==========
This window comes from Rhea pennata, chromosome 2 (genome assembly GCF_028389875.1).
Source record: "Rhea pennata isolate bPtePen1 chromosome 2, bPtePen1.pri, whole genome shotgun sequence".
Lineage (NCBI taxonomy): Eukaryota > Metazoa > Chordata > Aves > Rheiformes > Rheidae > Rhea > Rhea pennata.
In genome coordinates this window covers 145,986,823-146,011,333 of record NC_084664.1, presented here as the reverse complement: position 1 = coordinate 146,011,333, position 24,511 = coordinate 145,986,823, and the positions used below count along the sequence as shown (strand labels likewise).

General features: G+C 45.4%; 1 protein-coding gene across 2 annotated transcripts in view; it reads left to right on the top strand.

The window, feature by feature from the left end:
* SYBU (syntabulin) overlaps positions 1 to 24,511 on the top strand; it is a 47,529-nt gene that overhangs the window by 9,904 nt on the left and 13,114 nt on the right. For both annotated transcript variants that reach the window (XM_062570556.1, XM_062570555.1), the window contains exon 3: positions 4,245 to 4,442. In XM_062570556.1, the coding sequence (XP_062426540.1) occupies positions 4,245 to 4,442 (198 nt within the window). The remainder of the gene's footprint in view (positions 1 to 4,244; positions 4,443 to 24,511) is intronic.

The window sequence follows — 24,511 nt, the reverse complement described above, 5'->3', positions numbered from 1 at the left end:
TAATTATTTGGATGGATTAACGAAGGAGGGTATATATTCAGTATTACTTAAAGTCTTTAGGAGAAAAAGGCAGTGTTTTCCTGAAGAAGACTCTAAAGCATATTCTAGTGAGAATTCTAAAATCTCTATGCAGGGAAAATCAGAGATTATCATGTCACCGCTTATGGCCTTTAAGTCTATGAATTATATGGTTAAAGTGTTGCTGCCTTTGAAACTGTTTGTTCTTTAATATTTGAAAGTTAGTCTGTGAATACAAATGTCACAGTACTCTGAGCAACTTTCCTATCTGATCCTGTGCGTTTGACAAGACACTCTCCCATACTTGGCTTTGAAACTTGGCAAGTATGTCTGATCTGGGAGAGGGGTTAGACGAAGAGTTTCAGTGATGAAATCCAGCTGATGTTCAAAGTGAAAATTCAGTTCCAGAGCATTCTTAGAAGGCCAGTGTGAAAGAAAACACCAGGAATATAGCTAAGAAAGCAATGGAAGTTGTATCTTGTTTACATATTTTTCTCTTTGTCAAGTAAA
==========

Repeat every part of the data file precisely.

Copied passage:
This window comes from Rhea pennata, chromosome 2 (genome assembly GCF_028389875.1).
Source record: "Rhea pennata isolate bPtePen1 chromosome 2, bPtePen1.pri, whole genome shotgun sequence".
Lineage (NCBI taxonomy): Eukaryota > Metazoa > Chordata > Aves > Rheiformes > Rheidae > Rhea > Rhea pennata.
In genome coordinates this window covers 145,986,823-146,011,333 of record NC_084664.1, presented here as the reverse complement: position 1 = coordinate 146,011,333, position 24,511 = coordinate 145,986,823, and the positions used below count along the sequence as shown (strand labels likewise).

General features: G+C 45.4%; 1 protein-coding gene across 2 annotated transcripts in view; it reads left to right on the top strand.

The window, feature by feature from the left end:
* SYBU (syntabulin) overlaps positions 1 to 24,511 on the top strand; it is a 47,529-nt gene that overhangs the window by 9,904 nt on the left and 13,114 nt on the right. For both annotated transcript variants that reach the window (XM_062570556.1, XM_062570555.1), the window contains exon 3: positions 4,245 to 4,442. In XM_062570556.1, the coding sequence (XP_062426540.1) occupies positions 4,245 to 4,442 (198 nt within the window). The remainder of the gene's footprint in view (positions 1 to 4,244; positions 4,443 to 24,511) is intronic.

The window sequence follows — 24,511 nt, the reverse complement described above, 5'->3', positions numbered from 1 at the left end:
TAATTATTTGGATGGATTAACGAAGGAGGGTATATATTCAGTATTACTTAAAGTCTTTAGGAGAAAAAGGCAGTGTTTTCCTGAAGAAGACTCTAAAGCATATTCTAGTGAGAATTCTAAAATCTCTATGCAGGGAAAATCAGAGATTATCATGTCACCGCTTATGGCCTTTAAGTCTATGAATTATATGGTTAAAGTGTTGCTGCCTTTGAAACTGTTTGTTCTTTAATATTTGAAAGTTAGTCTGTGAATACAAATGTCACAGTACTCTGAGCAACTTTCCTATCTGATCCTGTGCGTTTGACAAGACACTCTCCCATACTTGGCTTTGAAACTTGGCAAGTATGTCTGATCTGGGAGAGGGGTTAGACGAAGAGTTTCAGTGATGAAATCCAGCTGATGTTCAAAGTGAAAATTCAGTTCCAGAGCATTCTTAGAAGGCCAGTGTGAAAGAAAACACCAGGAATATAGCTAAGAAAGCAATGGAAGTTGTATCTTGTTTACATATTTTTCTCTTTGTCAAGTAAA